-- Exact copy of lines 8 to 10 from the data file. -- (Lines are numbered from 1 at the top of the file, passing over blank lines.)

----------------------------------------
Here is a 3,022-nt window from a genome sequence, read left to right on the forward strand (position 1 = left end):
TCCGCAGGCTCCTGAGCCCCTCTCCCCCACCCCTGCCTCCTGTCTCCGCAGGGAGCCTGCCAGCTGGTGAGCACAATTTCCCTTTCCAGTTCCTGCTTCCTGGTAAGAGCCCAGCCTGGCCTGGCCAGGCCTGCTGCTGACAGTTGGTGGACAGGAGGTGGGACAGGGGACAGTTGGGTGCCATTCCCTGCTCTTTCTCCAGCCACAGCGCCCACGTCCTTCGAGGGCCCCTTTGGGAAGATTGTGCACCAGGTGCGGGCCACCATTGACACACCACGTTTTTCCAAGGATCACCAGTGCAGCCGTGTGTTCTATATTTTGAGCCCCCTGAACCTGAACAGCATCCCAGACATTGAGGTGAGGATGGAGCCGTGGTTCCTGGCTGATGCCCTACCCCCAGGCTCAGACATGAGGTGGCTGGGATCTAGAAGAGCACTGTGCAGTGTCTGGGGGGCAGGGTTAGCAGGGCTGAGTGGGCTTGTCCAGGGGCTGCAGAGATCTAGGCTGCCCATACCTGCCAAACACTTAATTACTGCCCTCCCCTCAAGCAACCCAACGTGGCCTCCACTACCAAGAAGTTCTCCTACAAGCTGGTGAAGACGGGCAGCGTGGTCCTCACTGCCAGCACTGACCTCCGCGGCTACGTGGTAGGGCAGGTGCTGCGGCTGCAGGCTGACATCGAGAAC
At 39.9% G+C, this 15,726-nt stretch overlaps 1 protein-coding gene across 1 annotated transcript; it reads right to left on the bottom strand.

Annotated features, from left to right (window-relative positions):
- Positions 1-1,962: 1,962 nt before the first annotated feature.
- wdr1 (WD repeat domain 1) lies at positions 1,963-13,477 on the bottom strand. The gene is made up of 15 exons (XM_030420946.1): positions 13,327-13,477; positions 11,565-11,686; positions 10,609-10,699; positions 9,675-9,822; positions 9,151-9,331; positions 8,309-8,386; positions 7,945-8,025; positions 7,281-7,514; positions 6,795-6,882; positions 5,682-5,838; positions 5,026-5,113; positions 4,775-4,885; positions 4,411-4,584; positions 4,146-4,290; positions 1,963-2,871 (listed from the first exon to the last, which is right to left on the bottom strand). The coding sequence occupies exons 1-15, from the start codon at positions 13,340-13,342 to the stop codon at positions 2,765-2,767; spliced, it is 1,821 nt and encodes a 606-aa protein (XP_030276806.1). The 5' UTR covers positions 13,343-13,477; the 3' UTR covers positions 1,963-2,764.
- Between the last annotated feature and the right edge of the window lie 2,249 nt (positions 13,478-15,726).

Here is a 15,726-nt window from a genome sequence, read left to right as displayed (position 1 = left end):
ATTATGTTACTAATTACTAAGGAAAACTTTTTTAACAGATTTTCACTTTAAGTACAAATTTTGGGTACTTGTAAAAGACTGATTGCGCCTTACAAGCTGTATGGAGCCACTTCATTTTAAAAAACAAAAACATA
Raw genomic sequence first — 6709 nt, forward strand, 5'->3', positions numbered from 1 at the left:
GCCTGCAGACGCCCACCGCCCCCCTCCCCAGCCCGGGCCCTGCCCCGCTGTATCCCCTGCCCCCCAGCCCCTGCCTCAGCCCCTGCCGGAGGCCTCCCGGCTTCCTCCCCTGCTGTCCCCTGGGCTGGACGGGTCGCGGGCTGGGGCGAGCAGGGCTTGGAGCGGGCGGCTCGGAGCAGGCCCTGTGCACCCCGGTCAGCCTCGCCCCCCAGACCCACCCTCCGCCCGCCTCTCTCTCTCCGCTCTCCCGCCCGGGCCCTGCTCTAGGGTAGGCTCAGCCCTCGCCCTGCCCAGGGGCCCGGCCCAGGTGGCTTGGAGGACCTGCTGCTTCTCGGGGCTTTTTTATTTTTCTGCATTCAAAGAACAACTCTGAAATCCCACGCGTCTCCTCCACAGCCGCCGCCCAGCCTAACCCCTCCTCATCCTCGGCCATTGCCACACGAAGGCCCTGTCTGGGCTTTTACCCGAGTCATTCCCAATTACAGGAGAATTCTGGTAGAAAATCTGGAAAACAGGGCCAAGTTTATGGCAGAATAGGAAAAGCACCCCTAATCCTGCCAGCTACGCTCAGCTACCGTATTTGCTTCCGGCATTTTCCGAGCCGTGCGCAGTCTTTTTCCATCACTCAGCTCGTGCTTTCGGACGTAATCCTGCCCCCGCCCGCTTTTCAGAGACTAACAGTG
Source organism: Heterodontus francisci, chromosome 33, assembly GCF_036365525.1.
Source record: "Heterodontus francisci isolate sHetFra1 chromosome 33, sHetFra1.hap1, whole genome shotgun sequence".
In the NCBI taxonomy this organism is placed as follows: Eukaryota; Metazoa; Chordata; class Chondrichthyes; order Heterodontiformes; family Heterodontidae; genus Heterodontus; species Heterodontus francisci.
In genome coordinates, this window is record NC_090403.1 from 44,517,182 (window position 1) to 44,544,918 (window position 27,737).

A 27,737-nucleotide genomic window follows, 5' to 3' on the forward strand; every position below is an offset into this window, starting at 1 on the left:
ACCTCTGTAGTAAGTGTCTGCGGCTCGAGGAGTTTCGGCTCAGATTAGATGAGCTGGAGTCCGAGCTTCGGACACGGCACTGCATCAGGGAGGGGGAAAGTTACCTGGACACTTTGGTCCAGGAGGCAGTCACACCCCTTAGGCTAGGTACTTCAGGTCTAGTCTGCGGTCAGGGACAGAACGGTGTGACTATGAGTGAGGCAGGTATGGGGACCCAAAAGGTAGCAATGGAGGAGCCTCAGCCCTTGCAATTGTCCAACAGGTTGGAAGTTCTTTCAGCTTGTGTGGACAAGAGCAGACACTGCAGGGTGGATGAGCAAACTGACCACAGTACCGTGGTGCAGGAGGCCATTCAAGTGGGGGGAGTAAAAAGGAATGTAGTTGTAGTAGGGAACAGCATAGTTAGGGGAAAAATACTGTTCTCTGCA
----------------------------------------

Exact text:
Here is a 15,726-nt window from a genome sequence, read left to right as displayed (position 1 = left end):
ATTATGTTACTAATTACTAAGGAAAACTTTTTTAACAGATTTTCACTTTAAGTACAAATTTTGGGTACTTGTAAAAGACTGATTGCGCCTTACAAGCTGTATGGAGCCACTTCATTTTAAAAAACAAAAACATA
Raw genomic sequence first — 6709 nt, forward strand, 5'->3', positions numbered from 1 at the left: